By Rosie O'Donnell
The cover of The Meaning of Mariah Carey
St. Martin’s Griffin

The Meaning of Mariah Carey, by Mariah Carey

The joy of Carey’s long-awaited memoir is in the details: In every story, she remembers exactly what she was wearing, how she styled her hair, which rapper or baseball player looked at her from across the room and how. She also never forgets a grudge—poor Jennifer Lopez is referred to as “another female entertainer … whom I don’t know,” echoing a much-memed early-2000s interview where Carey, when asked about J. Lo, said, “I don’t know her.” But the book, co-written with Michaela Angela Davis, goes far beyond Carey’s pithy observations; it covers her turbulent childhood, her scary-sounding first marriage to the music executive Tommy Mottola, and her subsequent mental-health struggles. When expounding on these moments in her life, she is surprisingly vulnerable and rarely defensive. But she always finds time for jokes and, thankfully, some lighthearted romance: The bits on her short-lived but fairy-tale-esque relationship with Derek Jeter are particularly satisfying.

The cover of Taste
Gallery Books

Taste: My Life Through Food, by Stanley Tucci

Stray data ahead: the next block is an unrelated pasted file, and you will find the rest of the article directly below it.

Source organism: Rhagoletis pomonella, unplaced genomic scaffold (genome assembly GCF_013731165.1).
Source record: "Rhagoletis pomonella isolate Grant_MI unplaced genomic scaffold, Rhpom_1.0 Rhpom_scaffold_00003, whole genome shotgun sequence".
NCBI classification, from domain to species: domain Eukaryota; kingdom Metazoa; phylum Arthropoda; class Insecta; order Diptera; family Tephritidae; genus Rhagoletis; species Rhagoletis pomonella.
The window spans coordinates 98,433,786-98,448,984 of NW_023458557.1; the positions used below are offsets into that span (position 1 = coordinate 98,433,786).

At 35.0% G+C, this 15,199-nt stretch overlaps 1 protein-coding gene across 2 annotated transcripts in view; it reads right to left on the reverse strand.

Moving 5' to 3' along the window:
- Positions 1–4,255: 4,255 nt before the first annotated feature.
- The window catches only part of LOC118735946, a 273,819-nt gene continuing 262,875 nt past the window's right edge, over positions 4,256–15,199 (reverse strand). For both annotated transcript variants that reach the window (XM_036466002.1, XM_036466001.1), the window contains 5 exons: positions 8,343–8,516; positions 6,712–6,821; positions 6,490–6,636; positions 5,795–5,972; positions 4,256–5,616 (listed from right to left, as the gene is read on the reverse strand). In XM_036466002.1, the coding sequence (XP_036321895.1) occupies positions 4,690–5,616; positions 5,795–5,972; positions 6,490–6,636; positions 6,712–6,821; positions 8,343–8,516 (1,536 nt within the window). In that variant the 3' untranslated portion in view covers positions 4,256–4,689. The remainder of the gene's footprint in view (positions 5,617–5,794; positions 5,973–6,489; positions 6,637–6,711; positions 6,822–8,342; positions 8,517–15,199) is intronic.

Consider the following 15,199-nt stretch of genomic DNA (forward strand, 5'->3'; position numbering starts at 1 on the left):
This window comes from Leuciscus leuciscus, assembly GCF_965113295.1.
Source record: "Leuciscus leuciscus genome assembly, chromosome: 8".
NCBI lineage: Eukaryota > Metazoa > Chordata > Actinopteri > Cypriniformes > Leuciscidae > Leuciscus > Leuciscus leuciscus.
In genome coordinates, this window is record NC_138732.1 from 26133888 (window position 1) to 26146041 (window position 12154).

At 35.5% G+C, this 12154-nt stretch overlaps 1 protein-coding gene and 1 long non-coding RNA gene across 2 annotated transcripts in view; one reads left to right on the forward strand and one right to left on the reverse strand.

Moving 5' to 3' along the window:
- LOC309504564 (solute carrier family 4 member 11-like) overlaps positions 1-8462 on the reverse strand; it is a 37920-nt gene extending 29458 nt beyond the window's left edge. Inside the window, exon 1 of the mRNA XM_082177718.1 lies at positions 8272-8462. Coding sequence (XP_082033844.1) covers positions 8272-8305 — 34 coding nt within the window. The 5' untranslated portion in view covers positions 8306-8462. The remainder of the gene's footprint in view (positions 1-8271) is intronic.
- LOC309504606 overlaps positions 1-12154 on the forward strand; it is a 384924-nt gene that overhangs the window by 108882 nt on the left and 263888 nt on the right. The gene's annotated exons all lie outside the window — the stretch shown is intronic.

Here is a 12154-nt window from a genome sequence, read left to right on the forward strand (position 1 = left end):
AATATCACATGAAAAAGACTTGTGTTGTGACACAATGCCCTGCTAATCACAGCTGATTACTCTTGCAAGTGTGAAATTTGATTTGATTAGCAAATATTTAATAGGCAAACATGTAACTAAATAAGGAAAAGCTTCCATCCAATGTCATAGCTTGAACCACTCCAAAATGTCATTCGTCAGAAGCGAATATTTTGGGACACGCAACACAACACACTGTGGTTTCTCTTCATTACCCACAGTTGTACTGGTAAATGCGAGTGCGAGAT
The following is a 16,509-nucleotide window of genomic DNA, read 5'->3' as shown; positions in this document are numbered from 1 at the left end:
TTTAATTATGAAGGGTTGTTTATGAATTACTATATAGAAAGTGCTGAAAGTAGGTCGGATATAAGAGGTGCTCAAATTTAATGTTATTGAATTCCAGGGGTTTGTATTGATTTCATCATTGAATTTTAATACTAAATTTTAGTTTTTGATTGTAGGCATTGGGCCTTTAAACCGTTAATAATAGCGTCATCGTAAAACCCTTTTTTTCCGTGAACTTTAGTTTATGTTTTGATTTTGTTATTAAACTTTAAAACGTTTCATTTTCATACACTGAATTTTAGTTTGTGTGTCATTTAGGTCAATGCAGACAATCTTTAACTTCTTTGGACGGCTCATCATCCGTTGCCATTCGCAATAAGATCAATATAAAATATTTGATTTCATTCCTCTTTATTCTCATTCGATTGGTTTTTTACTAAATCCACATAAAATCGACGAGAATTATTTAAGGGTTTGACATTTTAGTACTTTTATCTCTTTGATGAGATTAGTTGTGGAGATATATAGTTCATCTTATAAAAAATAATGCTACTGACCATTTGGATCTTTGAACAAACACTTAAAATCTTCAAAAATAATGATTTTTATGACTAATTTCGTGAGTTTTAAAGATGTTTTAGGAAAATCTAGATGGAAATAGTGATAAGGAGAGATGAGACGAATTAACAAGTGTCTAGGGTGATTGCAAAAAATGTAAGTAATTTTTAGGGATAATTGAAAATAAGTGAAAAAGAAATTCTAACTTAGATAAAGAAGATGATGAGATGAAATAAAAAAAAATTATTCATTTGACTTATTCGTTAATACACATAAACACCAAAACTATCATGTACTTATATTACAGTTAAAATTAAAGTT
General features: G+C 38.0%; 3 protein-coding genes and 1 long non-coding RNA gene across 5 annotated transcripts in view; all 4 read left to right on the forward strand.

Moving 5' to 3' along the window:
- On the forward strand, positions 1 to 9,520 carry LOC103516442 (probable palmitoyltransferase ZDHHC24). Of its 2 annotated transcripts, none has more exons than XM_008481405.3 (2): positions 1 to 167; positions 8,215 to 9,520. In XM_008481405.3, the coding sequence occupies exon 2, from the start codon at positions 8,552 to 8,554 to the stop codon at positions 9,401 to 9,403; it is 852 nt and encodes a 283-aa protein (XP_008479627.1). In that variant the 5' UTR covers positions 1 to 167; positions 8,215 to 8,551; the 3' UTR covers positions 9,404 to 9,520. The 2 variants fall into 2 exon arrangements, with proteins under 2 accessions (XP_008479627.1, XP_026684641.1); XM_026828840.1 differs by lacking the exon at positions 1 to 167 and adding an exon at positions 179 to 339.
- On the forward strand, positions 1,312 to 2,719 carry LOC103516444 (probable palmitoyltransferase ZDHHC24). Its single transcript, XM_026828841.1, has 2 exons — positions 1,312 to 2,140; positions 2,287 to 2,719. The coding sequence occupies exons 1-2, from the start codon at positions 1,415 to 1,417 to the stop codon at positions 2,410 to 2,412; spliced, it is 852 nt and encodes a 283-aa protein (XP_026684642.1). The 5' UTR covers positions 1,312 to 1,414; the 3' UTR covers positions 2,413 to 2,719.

In writing a memoir, stars sometimes find it helpful to organize their life story around a theme. Tucci does this in Taste, about his decades-long obsession with cooking and dining. He begins by recounting his Italian American upbringing in Westchester, New York, then continues by narrating his gastronomic adventures abroad. All of this is juxtaposed with approachable recipes for beloved family classics such as his grandmother’s tomato sauce. Tucci writes like an affable tour guide without employing the false modesty seen in many other celebrity memoirs. He is not afraid to name-drop and does so often, writing about the time he sampled disgusting sausage with Meryl Streep on a press tour in France and the occasion at which he met his wife, Felicity Blunt: her sister Emily Blunt’s wedding to John Krasinski, which, he deadpans, “took place in Lake Como at a gorgeous home owned by a friend of the affianced couple whose name rhymes with George Clooney.” The result is an inside look at the often charmed life of a successful working actor that doesn’t come off as insincere or unapproachable. Fans of Tucci’s Instagram cooking videos will feel like they are reading a note from a friend.